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Updated: July 7, 2013 14:11 IST

Taking to water

KALYAN ASHOK
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Making of a champion C.J. Sanjay. Photo: Kalyan Ashok
The Hindu Making of a champion C.J. Sanjay. Photo: Kalyan Ashok

Karnataka swimmers have been doing well at the State and national championships

For decades Karnataka has been the power house of Indian aquatics and year after year, the State swimmers have been garnering lion’s share of medals at the senior, junior and sub-junior National championships and it is testimony to the strong foundation that has been in place in Karnataka in aquatics.

The recent sub-junior National championship at Panaji, Goa, had it’s share of young stars, who did the State proud. Swimmers like C.J. Sanjay who was the Boys Group III champion, Sri Hari and Vania Kapoor (Girls Group III champion), shone brightly for Karnataka. The outstanding among the trio was C.J. Sanjay, who dominated the Group III ( 11 to 13 years ) and emerged as champion with 28 points with five golds and one silver with two new National records in 50 metre freestyle ( 27.49 secs) and 100 m freestyle ( 1; 00.65 mins). He won the 50m butterfly (30.27 secs ) and 100 m butterfly (1:07.77 mins ) races with elan. He also bagged a gold in the 4 x 50 medley relay and a silver in the 4 x 50 freestyle relay. Thus it has been a memorable outing for this 11-year old from Bangalore’s Dolphin Swim Centre, run by the nationally renowned coach, Nihar Ameen, who in the past produced a clutch of Olympians like Hakimuddin, Meghana Narayan, Shika Tandon, besides the current Indian stars, Virdhawal Khade and Sandeep Sejwal.

The decision to train under Nihar Ameen a year ago proved to be a right move for Sanjay, who had earlier been training in Vijayanagar Swim Centre. “The training in VSC was good, but we were aiming something big at National level, that we have realised by joining Dolpin,” says Sanjay’s father, Vijyakrishnan.

For Sanjay, the title triumph in Goa was a huge morale booster. “The back to back wins in the 50 and 100 metre butterfly races gave lot of confidence and I went on to break National marks in the 50 and 100 m freestyle events. The 50 metre fly was the tough race, as I won by a fraction of a second over rival from Gujarat, who was a much taller boy” , says Sanjay about his triumph.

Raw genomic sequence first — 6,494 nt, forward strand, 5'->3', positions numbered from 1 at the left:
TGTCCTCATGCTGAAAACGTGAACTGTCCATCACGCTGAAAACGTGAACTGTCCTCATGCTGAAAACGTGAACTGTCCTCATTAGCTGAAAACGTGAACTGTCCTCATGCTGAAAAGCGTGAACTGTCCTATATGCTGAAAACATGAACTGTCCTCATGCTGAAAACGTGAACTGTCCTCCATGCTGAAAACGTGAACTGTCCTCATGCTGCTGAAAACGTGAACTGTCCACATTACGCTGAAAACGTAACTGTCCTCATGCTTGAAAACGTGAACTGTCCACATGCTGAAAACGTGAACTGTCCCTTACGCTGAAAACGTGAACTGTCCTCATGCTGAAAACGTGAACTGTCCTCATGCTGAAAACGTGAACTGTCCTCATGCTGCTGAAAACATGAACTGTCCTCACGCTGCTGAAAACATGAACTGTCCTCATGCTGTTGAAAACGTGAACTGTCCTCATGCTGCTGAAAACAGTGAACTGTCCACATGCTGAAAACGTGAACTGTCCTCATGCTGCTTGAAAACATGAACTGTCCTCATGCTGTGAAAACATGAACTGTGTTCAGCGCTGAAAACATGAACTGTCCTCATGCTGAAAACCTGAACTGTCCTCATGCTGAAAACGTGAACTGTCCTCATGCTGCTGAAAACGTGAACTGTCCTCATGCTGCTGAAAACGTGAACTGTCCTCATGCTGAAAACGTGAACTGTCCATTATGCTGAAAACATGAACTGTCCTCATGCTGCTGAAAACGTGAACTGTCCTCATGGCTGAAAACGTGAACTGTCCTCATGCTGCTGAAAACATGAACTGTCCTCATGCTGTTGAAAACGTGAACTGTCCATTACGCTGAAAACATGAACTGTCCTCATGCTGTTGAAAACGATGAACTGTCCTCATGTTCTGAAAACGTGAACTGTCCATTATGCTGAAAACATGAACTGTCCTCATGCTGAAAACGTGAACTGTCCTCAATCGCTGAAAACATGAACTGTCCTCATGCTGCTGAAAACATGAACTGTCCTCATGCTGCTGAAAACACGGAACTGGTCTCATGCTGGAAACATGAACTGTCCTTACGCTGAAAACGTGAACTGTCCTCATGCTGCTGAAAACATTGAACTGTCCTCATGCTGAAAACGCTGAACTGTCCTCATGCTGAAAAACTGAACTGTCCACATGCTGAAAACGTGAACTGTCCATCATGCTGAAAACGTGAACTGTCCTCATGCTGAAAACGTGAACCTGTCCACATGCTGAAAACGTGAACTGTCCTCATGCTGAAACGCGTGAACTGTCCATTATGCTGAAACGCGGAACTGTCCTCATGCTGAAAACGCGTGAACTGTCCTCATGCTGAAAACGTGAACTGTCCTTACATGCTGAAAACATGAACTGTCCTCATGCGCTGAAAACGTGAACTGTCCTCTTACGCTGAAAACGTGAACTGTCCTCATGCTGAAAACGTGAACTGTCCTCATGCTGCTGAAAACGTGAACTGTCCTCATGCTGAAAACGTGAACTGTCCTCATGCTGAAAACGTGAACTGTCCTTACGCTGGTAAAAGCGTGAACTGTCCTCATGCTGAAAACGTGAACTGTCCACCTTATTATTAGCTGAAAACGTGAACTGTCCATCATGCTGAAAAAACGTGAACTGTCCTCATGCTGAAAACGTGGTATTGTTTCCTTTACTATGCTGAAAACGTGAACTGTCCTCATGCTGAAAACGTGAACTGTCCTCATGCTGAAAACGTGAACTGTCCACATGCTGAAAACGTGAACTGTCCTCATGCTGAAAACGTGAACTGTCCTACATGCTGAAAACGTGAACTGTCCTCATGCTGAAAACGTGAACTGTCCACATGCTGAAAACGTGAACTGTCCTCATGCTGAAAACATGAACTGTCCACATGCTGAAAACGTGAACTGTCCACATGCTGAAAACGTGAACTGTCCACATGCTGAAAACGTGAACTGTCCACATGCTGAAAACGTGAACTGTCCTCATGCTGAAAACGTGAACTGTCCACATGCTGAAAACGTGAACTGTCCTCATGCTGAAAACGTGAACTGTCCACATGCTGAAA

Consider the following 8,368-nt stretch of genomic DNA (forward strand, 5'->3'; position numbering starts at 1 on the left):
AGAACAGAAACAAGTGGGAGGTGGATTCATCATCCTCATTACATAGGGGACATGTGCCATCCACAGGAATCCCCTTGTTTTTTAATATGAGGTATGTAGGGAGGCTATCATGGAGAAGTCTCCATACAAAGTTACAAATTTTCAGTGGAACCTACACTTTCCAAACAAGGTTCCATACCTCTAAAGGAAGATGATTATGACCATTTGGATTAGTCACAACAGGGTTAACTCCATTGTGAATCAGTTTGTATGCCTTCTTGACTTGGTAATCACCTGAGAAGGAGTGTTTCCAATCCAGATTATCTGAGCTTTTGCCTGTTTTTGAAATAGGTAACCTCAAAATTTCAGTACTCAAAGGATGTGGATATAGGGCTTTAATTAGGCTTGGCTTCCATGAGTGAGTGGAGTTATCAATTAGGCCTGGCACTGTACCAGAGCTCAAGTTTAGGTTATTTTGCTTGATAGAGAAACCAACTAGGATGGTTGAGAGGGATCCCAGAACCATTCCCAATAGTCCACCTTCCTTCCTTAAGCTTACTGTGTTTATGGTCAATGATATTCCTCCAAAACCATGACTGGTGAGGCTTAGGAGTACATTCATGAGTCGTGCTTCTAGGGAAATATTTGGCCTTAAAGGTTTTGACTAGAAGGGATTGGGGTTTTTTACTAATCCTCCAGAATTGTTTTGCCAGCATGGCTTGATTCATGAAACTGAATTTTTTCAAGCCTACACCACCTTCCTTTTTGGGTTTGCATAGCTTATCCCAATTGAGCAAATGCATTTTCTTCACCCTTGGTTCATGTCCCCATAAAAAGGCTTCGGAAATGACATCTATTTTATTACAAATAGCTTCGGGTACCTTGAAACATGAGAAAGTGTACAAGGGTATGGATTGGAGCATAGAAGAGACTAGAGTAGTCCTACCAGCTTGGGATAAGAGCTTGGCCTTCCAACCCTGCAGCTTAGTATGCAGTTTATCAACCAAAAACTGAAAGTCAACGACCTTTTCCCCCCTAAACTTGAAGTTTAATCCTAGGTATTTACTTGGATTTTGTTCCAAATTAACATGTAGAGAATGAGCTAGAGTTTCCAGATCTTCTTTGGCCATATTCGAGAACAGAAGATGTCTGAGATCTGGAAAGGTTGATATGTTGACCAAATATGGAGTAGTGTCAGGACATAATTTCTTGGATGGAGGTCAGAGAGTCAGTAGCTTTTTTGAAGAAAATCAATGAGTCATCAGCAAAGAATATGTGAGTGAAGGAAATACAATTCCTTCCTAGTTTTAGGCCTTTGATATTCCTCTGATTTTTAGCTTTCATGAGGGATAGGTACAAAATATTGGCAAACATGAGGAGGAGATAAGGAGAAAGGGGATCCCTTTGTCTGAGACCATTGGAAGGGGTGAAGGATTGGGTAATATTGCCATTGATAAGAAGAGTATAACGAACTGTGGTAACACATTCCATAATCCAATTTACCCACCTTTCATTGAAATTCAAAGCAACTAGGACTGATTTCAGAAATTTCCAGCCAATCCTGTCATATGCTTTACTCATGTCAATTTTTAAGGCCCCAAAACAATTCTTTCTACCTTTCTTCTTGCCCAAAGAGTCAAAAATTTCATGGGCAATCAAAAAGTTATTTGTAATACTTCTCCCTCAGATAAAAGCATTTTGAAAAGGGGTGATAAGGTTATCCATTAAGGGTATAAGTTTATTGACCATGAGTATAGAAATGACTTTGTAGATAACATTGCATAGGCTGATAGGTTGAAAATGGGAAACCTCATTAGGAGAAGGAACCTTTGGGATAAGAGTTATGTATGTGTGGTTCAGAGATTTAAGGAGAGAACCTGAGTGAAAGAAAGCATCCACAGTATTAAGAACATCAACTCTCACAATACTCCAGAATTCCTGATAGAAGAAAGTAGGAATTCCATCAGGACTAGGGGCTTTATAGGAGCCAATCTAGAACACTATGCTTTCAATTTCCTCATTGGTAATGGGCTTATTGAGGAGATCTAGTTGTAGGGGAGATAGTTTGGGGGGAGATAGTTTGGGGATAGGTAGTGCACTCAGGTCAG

It is a hard grind for Sanjay for as he copes with his studies besides spending four hours in pool everyday and he is not complaining. “I want to specialise in butterfly and freestyle strokes and I have dream of making it to the Olympics one day,” says the lad, who is clearly not going to sit idle on his heap of 45 National and State medals.

He loves to draw and play piano, to cool off after his stint in the pool. “We put Sanjay in swimming because, he was very active kid and with Bangalore having such good infrastructure for swimming, we thought, it would be right thing and I am glad he is doing well and we will support him as long as he enjoys the sport and does well in it,” says Vijyakrishnan.

Nihar Ameen is quite delighted with his ward’s show. “I would say it is a synergy of our expertise and his natural talent. The boy is going to go places in future and he is far ahead of any other kid in his group in the country. I never go by National ranking and I track the performance at international level and record says, his timing is right in the top two bracket in the United States for his age group, ” says Nihar Ameen.

In the past few years, Nihar has shifted his gears and apart from training his senior swimmers, he is taking a hands-on approach to mould the younger lot, which was earlier done by junior coaches. “I am now putting an earnest effort to develop the grass-root talent and success of Sanjay and other kids shows that it is s paying off,” says Nihar Ameen.

Nihar would like to see his ward develop as a good all rounder doing well in all strokes, not just butterfly and freestyle alone. “I have a gut feeling that this kid could be a good long distance swimmer when he grows up. Let’s see how it goes,” says Nihar Ameen.

Though Karnataka enjoys near hegemony on the National scene, the State Association could do more, feels Nihar Ameen. “Maharashtra has district meets, weekend and interclub championships and there’s plenty for kids, you can’t make champions without adequate competitions. One hopes Karnataka Swimming Association does something more tangible in this respect,” concludes the ace coach.

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